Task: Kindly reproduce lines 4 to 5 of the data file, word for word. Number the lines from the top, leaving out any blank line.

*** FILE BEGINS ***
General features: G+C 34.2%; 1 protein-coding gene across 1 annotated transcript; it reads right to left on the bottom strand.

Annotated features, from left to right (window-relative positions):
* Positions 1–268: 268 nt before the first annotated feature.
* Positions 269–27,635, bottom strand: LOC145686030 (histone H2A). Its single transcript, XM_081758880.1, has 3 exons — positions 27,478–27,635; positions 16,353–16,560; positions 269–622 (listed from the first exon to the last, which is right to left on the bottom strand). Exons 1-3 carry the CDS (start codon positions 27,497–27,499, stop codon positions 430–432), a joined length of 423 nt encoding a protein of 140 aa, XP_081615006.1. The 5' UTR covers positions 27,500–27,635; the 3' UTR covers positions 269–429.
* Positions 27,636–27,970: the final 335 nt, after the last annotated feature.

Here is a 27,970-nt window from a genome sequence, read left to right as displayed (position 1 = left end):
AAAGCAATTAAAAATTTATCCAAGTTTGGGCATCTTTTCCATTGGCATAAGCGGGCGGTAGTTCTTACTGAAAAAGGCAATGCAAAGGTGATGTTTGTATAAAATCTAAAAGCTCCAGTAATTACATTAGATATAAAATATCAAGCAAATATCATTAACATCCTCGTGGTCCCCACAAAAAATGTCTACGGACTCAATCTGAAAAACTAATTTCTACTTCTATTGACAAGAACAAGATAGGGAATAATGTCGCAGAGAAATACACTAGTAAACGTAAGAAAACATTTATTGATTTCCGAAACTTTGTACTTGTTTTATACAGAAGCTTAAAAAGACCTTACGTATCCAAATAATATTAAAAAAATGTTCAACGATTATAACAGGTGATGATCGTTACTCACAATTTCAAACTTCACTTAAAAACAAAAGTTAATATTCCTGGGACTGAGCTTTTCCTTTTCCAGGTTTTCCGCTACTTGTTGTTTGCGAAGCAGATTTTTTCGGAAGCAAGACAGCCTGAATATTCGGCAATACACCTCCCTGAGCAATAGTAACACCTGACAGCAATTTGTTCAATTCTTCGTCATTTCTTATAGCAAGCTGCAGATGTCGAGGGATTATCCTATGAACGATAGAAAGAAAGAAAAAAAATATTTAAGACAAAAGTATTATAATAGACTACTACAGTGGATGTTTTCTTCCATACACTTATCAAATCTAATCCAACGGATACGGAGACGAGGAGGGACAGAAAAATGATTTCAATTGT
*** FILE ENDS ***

* Positions 269–27,635, bottom strand: LOC145686030 (histone H2A). Its single transcript, XM_081758880.1, has 3 exons — positions 27,478–27,635; positions 16,353–16,560; positions 269–622 (listed from the first exon to the last, which is right to left on the bottom strand). Exons 1-3 carry the CDS (start codon positions 27,497–27,499, stop codon positions 430–432), a joined length of 423 nt encoding a protein of 140 aa, XP_081615006.1. The 5' UTR covers positions 27,500–27,635; the 3' UTR covers positions 269–429.
* Positions 27,636–27,970: the final 335 nt, after the last annotated feature.